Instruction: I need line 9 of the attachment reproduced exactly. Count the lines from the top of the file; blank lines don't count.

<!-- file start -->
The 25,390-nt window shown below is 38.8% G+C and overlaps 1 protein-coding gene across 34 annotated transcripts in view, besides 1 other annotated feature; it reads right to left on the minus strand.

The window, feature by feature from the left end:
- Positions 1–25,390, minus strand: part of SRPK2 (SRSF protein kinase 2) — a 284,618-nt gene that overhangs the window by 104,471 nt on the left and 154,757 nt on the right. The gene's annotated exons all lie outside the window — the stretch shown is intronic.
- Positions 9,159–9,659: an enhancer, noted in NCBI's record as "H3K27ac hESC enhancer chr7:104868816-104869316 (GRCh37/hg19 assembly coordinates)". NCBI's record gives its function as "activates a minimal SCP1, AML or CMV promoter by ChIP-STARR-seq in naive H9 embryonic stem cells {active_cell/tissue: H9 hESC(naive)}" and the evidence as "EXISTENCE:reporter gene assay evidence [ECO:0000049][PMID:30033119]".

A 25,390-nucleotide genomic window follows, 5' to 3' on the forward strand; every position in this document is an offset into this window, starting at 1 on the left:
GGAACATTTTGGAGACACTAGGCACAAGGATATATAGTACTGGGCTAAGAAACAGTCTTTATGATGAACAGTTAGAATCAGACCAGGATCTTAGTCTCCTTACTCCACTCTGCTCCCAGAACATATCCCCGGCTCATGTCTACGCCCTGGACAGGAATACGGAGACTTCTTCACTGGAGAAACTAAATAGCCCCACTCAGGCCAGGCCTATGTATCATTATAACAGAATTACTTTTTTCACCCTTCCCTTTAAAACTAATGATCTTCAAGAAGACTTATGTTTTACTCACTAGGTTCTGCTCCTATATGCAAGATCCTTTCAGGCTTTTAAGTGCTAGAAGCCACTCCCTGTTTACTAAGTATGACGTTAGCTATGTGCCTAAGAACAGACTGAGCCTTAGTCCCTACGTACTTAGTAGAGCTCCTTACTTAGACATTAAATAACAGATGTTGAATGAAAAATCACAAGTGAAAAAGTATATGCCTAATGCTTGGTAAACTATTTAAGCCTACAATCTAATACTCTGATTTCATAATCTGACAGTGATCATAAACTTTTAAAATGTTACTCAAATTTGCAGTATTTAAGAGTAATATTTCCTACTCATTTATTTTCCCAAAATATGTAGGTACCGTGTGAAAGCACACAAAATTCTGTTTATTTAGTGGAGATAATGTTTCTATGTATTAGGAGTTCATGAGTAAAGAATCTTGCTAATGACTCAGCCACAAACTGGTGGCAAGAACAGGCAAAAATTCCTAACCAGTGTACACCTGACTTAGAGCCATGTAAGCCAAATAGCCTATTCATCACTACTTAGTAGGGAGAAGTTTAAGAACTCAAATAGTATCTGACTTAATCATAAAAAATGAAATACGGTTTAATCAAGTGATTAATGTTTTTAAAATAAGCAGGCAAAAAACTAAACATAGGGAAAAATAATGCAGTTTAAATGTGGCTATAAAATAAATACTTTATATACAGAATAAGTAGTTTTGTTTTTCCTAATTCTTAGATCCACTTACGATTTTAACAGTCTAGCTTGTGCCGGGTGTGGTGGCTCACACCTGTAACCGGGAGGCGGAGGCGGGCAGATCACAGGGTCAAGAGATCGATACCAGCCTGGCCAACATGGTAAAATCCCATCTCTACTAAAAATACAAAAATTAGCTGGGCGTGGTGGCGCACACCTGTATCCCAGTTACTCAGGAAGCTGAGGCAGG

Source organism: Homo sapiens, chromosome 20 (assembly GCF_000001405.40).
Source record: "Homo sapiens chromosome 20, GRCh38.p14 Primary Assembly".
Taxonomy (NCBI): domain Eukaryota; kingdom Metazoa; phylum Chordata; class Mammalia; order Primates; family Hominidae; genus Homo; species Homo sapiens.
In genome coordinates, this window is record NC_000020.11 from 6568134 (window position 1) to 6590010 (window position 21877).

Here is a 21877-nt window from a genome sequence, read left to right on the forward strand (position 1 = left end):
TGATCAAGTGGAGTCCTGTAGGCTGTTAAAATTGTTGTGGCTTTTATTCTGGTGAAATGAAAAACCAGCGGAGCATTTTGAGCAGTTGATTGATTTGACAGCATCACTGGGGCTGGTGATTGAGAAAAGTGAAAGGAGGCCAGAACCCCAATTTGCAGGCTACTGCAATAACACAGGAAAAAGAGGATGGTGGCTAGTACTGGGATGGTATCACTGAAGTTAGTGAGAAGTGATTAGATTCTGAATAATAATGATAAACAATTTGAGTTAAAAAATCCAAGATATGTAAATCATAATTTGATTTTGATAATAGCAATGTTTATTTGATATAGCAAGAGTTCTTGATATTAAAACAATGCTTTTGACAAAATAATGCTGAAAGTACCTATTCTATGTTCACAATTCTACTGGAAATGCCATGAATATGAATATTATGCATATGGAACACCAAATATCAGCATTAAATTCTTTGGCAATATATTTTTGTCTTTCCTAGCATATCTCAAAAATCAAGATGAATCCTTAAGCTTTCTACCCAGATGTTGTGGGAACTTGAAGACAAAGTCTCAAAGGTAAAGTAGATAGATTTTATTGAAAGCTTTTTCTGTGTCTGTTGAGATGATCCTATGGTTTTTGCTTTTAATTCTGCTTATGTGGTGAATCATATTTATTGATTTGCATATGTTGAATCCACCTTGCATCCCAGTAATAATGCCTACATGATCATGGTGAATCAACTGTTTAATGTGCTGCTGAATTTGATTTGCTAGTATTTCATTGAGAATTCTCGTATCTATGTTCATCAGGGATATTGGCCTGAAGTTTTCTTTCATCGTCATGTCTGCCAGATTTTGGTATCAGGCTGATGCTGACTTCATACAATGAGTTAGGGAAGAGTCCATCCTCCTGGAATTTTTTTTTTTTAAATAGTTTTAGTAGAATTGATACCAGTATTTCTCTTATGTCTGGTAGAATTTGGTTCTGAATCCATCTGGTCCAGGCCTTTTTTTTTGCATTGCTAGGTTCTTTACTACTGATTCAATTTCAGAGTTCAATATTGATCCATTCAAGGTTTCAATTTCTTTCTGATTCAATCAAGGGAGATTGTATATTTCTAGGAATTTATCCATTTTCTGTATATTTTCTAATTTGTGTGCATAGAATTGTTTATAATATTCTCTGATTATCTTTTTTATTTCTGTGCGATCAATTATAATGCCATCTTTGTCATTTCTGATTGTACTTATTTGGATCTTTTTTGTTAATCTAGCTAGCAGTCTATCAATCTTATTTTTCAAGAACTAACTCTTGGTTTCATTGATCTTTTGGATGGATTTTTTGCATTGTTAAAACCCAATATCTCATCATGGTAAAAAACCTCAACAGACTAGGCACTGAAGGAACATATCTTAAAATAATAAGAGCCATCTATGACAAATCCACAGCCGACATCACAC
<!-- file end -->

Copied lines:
Taxonomy (NCBI): domain Eukaryota; kingdom Metazoa; phylum Chordata; class Mammalia; order Primates; family Hominidae; genus Homo; species Homo sapiens.